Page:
Put simply, capitalism’s unslakable thirst for new sources of profit makes it sublimely indifferent and utterly unsentimental about anything that a community (such as cricket lovers in our case) may hold sacred or meaningful or valuable in a non-monetary sense if such an entity is not yielding a profit (hence the threat to Test cricket in most – though not all – countries, for in some it is still a profitable enterprise). It freewheels along, tossed and buffeted on a sea of competition and the ever shifting ground of demand… 

However, this theorization of the undirectedness, nonlinear, haphazard nature of history – no-one believes any more that there is a historical purpose: a destiny, a utopia – as the net effect of profiteering in the here-and-now (local rationalism, global irrationalism) is also, perversely, precisely the source of optimism as far as Test cricket is concerned, for it shows that the latter’s imputed extinction at the hands of commercial forces (and social trends in the subcontinent and elsewhere) is far from a done deal. History is contingency, not necessity.

While market forces have in some ways superseded the power of nation-states and their governments and are clearly hugely powerful historical causes, so too is desire – in this case, the conscious desire (or will) to protect something that may not make much commercial sense when set alongside T20 on the balance sheet (indeed, TV rights for a single IPL game now sell for as much as a Test match in India: approximately $7m).

As for those individual fast bowlers, it is far easier for the Boards of the wealthier Test-playing nations to call the shots and demand that their players remain available, “or else…”. But this is not quite so easy for West Indies, who already have a whole team playing elsewhere. It is to be hoped that Kemar Roach – and James Pattinson, Pat Cummins, Marchant de Lange, Doug Bracewell and others – continue to strive for Test glory: the nation over the market, if you will.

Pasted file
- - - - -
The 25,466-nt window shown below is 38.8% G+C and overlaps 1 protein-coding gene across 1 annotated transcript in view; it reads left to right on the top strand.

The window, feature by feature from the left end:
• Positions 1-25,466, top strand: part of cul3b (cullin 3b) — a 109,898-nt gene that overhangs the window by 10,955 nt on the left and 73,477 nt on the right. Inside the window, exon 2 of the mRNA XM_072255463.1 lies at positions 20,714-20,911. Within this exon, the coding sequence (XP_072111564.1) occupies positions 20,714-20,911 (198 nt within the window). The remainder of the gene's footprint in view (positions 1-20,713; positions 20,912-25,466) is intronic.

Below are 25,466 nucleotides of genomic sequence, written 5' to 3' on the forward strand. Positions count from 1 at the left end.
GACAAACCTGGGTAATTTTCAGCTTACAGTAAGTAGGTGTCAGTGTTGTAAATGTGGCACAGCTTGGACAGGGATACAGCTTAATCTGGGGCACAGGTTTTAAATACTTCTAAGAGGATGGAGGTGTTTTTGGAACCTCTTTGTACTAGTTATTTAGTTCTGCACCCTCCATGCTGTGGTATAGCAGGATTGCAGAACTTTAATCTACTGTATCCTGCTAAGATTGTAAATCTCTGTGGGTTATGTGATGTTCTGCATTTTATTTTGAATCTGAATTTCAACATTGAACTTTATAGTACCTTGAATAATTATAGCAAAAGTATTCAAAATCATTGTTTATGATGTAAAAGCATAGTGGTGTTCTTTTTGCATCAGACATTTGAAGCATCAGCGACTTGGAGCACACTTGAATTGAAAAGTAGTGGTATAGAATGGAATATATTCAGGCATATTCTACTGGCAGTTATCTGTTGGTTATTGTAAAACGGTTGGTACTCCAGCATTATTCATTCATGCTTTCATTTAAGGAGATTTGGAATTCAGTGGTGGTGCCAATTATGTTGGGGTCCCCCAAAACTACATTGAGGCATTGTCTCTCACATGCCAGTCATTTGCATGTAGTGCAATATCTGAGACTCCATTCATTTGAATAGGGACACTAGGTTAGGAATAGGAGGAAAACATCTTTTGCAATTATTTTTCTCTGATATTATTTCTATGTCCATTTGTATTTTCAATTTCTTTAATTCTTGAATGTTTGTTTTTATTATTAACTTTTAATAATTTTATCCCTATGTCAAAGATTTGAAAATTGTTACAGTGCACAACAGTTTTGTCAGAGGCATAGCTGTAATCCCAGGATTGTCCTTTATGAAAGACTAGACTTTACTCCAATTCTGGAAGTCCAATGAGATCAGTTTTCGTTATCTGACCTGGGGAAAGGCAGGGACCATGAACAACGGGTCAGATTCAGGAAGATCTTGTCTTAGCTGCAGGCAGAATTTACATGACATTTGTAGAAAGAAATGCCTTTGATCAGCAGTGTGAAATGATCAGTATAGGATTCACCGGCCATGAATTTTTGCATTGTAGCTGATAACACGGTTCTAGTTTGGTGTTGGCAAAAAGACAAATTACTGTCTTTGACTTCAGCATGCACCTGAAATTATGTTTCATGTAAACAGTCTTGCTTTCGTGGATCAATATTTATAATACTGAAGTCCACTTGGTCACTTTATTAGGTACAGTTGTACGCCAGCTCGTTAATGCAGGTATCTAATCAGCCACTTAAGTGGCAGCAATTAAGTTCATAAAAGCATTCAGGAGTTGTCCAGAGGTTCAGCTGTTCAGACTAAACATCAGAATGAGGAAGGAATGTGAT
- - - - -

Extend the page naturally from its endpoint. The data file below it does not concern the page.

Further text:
Anyway, regarding the more intellectual / indulgent / tedious version of my piece – which bore the slightly cumbersome title of this blog post – once the new issue of Spin has been out a while, I will consider whether I should post it here or perhaps seek to have it published on another platform (Wisden would be the optimum, but I’m also involved in the early stages of an all-sport, Blizzard-like magazine for longform journalism which would no doubt run it…). I mean, come on: anything that managed to illustrate the replenishment of international cricket’s pace-bowling stocks and the concrete dilemma facing quick bowlers today (country or money?) by way of Wilfred Owen’s anti-war masterpiece, ‘Dulce et Decorum Est’, deserves an airing…

My Epigraph
Gas! Gas! Quick, boys! – An ecstasy of fumbling
Fitting the clumsy helmets just in time;
But someone still was yelling out and stumbling,
And flound’ring like a man in fire or lime…

My coda
It may be more urgent than we realize to gather together the talented teenage pacemen out there – cricket’s heavy artillery, its future – and to communicate with “high zest” to these youngsters “ardent for some desperate glory” that old (metaphorical) truth of international cricket: “Dulce est decorum est / Pro patria mori”.


Spin Issue 66 is available from larger WH Smith stores (not Stoke-on-Trent!)
* Single issues can be picked up from Kim Jones: 
     e: countycricketkj[at]gmail[dot]com
     m: 07932 164222
* You can subscribe by calling Abacus Media on: 020 8955 7072